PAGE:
When I was about 10 years old, I decided I needed to begin my autobiography. I was determined that my life would be worth reading about, and that I would forget the tiny details that would change the big picture later on. I decided I needed to begin writing down every single detail of my life, and that I had to start that day.
When I was growing up, my mother taught me to cook early on, so after age 8 or so, often when I asked what was for dinner the answer was “catch as catch can.” In other words, my mom and I would make separate dinners, or I would cook something for her, or she would cook something for me. There was rarely a plan. It was kinda just a “wingin’ it” thing.
On the particular day I decided to begin my autobiography, my mother was making dinner. And she started in the middle of the afternoon. I’ve never been good with surprises – giving or receiving. Also, I decided that the meal we were going to have for dinner was a pivotal detail for my autobiography. Like, if the world didn’t know what I had for dinner on some night in the middle of some month at an age that I’m not even sure I remember exactly, then it wouldn’t understand me. I pestered my mother endlessly for hours, before she finally broke.
“IT’S PIZZA” she yelled finally, and I cowered from the room. Perhaps this is something I’m adding from recollection, perhaps I didn’t realize this until years later, but at that moment, I think I realize how significant it was that she was doing this. Because as my mother she was supposed to care, and give and serve. That’s the motherly role, right? And I was so impatient, so narrow-sighted, so careless and detail-driven, that I pushed to find out what the surprise, what the gift, was.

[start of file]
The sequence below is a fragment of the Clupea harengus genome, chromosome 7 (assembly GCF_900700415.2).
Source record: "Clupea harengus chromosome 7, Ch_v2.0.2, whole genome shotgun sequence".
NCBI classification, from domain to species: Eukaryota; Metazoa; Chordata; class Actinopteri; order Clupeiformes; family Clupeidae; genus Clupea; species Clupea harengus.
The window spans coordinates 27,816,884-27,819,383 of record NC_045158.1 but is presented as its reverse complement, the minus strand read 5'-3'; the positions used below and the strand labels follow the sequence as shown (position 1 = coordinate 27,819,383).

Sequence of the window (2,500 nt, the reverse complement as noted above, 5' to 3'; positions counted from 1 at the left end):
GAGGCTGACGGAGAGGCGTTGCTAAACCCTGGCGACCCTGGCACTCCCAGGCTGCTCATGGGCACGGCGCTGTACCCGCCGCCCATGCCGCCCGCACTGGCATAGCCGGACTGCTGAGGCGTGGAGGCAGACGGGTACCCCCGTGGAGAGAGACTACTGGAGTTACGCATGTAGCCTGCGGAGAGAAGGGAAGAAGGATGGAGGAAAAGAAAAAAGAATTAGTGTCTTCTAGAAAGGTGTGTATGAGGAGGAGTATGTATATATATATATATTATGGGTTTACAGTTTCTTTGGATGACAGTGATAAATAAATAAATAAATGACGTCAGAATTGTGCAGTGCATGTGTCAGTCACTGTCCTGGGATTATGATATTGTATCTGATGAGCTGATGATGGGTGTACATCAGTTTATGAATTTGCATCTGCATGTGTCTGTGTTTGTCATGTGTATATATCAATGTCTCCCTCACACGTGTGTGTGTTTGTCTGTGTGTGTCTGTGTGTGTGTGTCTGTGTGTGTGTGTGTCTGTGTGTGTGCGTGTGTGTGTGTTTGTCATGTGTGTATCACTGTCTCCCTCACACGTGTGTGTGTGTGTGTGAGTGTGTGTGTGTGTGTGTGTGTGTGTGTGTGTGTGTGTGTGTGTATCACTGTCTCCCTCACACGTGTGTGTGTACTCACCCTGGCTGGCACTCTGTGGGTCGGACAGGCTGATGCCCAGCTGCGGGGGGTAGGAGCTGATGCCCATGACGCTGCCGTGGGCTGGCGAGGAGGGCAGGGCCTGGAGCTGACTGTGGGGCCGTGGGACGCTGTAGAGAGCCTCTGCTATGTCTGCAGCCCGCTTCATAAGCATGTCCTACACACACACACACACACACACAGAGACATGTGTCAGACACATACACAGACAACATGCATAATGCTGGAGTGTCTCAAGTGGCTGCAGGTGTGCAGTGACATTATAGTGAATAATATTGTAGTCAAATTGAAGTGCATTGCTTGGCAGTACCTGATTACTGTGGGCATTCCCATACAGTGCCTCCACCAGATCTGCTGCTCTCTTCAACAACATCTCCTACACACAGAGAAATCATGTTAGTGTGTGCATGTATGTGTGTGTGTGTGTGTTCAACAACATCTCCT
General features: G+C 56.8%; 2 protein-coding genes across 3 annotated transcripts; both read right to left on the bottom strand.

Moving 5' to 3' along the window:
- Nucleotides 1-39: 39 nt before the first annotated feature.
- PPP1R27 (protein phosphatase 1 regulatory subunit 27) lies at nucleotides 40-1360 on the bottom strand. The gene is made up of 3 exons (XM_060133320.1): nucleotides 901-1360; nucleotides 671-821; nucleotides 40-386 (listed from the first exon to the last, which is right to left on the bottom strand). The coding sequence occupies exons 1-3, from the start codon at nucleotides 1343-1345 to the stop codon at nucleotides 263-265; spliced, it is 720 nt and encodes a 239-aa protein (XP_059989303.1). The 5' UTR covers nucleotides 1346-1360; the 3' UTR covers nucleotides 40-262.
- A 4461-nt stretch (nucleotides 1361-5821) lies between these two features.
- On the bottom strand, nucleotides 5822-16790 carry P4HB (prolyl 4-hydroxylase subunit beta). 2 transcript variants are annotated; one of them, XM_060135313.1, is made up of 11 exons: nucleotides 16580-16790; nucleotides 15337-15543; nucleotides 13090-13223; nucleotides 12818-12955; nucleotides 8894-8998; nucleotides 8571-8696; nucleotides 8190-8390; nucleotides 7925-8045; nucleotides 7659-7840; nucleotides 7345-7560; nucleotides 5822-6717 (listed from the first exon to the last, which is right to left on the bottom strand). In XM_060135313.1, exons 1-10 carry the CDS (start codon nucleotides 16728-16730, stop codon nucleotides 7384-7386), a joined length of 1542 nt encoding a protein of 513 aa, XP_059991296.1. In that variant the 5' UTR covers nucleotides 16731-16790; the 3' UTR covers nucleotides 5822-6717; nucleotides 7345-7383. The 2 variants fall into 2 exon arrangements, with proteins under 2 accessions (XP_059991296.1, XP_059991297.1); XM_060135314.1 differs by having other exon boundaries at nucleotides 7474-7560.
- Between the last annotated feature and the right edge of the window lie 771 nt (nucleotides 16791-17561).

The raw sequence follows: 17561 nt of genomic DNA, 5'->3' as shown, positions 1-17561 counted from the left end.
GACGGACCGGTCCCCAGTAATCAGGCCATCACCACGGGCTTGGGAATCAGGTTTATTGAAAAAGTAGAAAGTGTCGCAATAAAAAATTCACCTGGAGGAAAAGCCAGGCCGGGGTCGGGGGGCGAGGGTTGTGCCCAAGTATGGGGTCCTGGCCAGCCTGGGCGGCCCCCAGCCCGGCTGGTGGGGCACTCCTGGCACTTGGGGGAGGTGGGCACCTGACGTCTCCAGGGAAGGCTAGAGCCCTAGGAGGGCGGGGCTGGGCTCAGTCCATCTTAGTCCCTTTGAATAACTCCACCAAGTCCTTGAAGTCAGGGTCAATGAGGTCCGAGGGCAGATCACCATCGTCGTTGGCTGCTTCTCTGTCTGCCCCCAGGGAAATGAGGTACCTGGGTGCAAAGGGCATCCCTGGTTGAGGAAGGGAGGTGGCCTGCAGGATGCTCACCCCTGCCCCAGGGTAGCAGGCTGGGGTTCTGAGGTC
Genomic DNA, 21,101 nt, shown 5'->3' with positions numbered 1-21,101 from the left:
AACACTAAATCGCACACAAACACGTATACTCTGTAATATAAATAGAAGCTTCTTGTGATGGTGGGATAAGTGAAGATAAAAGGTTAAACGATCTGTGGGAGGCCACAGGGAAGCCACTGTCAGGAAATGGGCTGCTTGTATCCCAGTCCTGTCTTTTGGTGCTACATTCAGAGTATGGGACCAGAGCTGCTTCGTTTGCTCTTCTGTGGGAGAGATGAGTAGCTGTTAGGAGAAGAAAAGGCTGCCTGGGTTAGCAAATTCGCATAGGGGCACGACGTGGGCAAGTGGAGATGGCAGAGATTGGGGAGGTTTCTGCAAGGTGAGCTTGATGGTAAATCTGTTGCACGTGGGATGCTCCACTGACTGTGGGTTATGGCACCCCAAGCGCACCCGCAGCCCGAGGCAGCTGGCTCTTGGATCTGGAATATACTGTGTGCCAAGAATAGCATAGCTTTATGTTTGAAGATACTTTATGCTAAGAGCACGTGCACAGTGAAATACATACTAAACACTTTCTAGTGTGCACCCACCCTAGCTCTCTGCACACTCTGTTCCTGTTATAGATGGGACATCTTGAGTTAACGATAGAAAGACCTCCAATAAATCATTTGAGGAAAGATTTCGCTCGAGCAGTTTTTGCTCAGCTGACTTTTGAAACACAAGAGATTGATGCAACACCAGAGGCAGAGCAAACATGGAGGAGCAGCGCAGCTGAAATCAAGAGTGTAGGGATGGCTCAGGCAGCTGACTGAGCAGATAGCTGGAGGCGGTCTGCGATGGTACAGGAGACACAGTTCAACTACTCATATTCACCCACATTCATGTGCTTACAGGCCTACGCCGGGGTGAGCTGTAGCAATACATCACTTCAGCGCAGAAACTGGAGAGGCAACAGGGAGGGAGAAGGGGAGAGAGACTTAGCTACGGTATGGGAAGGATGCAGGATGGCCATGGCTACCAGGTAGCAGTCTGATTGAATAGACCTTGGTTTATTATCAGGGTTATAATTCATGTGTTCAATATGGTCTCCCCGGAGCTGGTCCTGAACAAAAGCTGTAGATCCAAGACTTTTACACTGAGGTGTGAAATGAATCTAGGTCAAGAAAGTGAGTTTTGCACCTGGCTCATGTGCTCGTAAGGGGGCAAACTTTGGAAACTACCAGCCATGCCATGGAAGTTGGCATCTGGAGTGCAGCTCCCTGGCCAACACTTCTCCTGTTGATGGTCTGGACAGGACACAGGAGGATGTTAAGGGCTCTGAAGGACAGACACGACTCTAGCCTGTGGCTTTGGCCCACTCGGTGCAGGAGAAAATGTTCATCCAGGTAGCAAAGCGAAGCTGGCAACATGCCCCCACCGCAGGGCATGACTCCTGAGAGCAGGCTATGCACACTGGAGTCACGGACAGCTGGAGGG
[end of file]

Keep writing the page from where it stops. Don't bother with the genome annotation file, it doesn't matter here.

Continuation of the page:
That’s when the gift broke. It was still a gift. It was still something made from care. But part of the gift was the surprise of pulling pizza out of the oven and seeing the joy on my 10-ish year old face.
How often do we do this? I mean, there are so many times when people are doing nice things for us. Helping, giving, sharing. Yet it seems within our human nature to ruin things. Perhaps because inwardly we are broken, so we feel a need to break things around us.
I challenge you to open your eyes. To look around you. To see the beauty in everything in your life. Even if your life is in pain and sorrow, realize the beauty in that. Realize the perfection in imperfection. See the shapes of the dark clouds, or the glory the sun brings to the flowers. See the sizes and shapes of structures, of mountains, of hills, of valleys, of flat-lands. Because in everything there is beauty. In everything, there is a gift.
This post is dedicated to my mother, whose 62nd birthday would be today.